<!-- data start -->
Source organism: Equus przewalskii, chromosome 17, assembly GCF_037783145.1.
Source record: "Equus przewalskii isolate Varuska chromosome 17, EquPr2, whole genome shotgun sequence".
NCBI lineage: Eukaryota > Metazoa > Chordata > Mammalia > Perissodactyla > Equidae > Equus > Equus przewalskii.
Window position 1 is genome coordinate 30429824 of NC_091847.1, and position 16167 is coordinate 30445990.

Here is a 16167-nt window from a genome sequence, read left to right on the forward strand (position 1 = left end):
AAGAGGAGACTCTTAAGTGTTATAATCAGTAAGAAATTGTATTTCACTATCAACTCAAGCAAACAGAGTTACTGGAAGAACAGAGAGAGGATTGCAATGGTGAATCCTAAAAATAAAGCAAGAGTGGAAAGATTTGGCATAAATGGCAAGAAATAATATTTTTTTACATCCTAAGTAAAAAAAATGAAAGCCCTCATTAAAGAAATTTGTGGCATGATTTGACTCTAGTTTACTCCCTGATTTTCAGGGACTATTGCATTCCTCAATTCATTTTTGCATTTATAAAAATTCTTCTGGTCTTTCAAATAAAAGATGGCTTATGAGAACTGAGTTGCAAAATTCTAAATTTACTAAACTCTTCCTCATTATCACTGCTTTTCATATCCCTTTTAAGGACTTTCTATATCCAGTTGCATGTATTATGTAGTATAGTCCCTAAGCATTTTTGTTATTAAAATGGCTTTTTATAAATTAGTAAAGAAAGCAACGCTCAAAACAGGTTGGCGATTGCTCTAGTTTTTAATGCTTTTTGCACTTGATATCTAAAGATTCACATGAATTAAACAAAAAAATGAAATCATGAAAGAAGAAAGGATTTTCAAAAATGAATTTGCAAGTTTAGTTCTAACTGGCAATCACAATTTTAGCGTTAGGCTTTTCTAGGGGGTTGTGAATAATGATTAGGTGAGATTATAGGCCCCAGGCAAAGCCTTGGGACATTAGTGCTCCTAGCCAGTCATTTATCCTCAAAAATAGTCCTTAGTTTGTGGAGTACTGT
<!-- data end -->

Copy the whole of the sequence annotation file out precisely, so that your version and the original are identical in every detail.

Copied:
Source organism: Equus przewalskii, chromosome 17, assembly GCF_037783145.1.
Source record: "Equus przewalskii isolate Varuska chromosome 17, EquPr2, whole genome shotgun sequence".
NCBI lineage: Eukaryota > Metazoa > Chordata > Mammalia > Perissodactyla > Equidae > Equus > Equus przewalskii.
Window position 1 is genome coordinate 30429824 of NC_091847.1, and position 16167 is coordinate 30445990.

Here is a 16167-nt window from a genome sequence, read left to right on the forward strand (position 1 = left end):
AAGAGGAGACTCTTAAGTGTTATAATCAGTAAGAAATTGTATTTCACTATCAACTCAAGCAAACAGAGTTACTGGAAGAACAGAGAGAGGATTGCAATGGTGAATCCTAAAAATAAAGCAAGAGTGGAAAGATTTGGCATAAATGGCAAGAAATAATATTTTTTTACATCCTAAGTAAAAAAAATGAAAGCCCTCATTAAAGAAATTTGTGGCATGATTTGACTCTAGTTTACTCCCTGATTTTCAGGGACTATTGCATTCCTCAATTCATTTTTGCATTTATAAAAATTCTTCTGGTCTTTCAAATAAAAGATGGCTTATGAGAACTGAGTTGCAAAATTCTAAATTTACTAAACTCTTCCTCATTATCACTGCTTTTCATATCCCTTTTAAGGACTTTCTATATCCAGTTGCATGTATTATGTAGTATAGTCCCTAAGCATTTTTGTTATTAAAATGGCTTTTTATAAATTAGTAAAGAAAGCAACGCTCAAAACAGGTTGGCGATTGCTCTAGTTTTTAATGCTTTTTGCACTTGATATCTAAAGATTCACATGAATTAAACAAAAAAATGAAATCATGAAAGAAGAAAGGATTTTCAAAAATGAATTTGCAAGTTTAGTTCTAACTGGCAATCACAATTTTAGCGTTAGGCTTTTCTAGGGGGTTGTGAATAATGATTAGGTGAGATTATAGGCCCCAGGCAAAGCCTTGGGACATTAGTGCTCCTAGCCAGTCATTTATCCTCAAAAATAGTCCTTAGTTTGTGGAGTACTGT